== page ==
JO: I told them to choose their best work or a work that they were proud of. And I explained to them the importance of advocating for the arts. We are fortunate here at Bergen County Academies (BCA) but we are doing this not only to sustain our funding and our support and our personal growth but we are also looking to help those that are less fortunate and for the greater good. It is an effort to educate everybody. Not just those of us that are supporters of the arts. If that means we grab their attention for a second because that legislator liked the image and has that postcard on their desk and someone sees it and starts a conversation then we have achieved our goal because we have opened the eyes of someone new. I told my students it is important to advocate for themselves but it is also important to advocate for others as well. And to sustain BCA’s charter to bring our art to the public and do good with it. The students were all in and were very excited about it. I got images left and right and I got images from all of my students and many wanted to participate.

KW: Tell me about the process.

JO: I instructed the students to make a brief statement. This is my artwork and it is important to me because… I wanted it to be honest – be straight up about it. Speak from a fifteen year old perspective. Make whatever you say a powerful as you can. If it changes your life say it changes your life. If it helps you be open to other cultures say that. It doesn’t have to be an essay. Just say what it is. The statements are authentic and are from the student voice.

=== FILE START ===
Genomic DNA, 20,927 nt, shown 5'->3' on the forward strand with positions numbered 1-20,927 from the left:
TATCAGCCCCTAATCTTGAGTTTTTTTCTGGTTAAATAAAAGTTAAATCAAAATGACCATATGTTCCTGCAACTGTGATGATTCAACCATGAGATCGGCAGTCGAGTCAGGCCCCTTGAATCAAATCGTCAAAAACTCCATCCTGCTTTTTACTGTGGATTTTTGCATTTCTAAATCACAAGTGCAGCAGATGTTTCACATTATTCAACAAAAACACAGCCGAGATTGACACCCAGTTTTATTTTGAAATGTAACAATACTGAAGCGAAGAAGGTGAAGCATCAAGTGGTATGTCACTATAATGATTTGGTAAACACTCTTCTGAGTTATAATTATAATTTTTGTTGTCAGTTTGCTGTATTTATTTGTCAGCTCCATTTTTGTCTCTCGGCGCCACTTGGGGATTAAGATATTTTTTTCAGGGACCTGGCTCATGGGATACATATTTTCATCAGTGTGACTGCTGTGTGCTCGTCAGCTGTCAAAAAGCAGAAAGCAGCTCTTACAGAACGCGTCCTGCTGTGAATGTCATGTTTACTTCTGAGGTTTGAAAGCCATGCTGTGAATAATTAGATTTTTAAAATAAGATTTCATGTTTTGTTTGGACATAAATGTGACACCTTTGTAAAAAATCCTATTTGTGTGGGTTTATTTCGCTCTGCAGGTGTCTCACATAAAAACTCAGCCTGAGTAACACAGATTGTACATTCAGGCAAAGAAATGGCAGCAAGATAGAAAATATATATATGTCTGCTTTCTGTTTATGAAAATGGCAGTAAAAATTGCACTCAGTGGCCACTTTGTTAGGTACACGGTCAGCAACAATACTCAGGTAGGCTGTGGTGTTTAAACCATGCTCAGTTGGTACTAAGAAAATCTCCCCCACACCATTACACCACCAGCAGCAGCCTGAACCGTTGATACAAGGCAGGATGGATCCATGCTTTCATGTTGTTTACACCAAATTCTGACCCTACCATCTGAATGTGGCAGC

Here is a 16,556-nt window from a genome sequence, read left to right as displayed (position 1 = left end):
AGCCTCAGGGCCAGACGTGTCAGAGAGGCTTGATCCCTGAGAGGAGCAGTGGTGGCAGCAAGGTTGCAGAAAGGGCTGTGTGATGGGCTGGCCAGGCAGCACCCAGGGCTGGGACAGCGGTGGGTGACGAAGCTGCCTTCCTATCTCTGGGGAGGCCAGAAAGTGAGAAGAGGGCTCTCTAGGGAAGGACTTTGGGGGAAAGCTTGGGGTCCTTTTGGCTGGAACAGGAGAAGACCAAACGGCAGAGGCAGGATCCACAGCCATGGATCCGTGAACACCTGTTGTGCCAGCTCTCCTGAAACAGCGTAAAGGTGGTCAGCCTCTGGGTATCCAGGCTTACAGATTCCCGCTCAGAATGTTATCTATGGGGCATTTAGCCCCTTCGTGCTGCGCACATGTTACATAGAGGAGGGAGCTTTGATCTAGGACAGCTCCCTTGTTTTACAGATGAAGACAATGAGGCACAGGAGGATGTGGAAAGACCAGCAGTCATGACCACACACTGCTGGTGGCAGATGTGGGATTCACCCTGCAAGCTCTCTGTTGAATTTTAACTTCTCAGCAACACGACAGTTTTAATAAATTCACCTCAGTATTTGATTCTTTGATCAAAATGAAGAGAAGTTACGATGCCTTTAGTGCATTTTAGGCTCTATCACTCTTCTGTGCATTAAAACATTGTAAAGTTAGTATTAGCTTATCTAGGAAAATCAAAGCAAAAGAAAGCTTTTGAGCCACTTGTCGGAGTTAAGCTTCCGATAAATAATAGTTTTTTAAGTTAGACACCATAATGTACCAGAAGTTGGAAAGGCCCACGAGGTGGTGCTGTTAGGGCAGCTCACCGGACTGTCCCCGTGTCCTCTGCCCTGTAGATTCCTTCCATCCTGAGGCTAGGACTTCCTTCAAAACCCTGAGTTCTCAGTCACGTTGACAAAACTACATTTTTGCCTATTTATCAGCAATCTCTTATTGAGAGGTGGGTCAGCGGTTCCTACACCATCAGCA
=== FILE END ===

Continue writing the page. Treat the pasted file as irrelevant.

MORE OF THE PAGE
So when we move to the parents – the statements might be more powerful. I just introduced this to parents last week and they were very excited to hear about it. I gave them background on what the NJAEP has achieved and the Arts Ed Now movement and they were happy to hear that. I gave them information about Arts Ed Now and encouraged them to go on the website. They are willing to join the postcard campaign. I laid the groundwork and they are saying – just tell us what you need.

KW: What feedback did you get from the students?

JO: The kids were really excited. For one, they see their work on a postcard and the fact that it is going to someone of importance and the fact that it might just make a difference was the thing that excited them. They hoped that their voices might be heard in a way that they were comfortable with – visually. They felt empowered that their image could say something that their voice could not. It was impactful. They asked if they could do it again.

KW: Did you send to legislators in the whole state? And have you heard from any legislators?

JO: We had originally thought of targeting just our legislators but then thought to do the whole state and that is why we only put the student’s first name and age on the postcard. We wanted to send it to everybody. I am Sarah and I am sixteen and I am speaking for all of the students in the state. I would love to see if a Legislator’s curiosity was sparked by this and perhaps they connect with the Arts Ed Now website. That would be confirmation that they looked at it and we got their attention.

With the teachers’ phase, I might reach out to performing arts teachers to see what they can add. It might be a picture of a performance with the progress illustrated of a student not wanting to speak in class to look at them now in a performance. I still need to shape this out by talking to those professionals.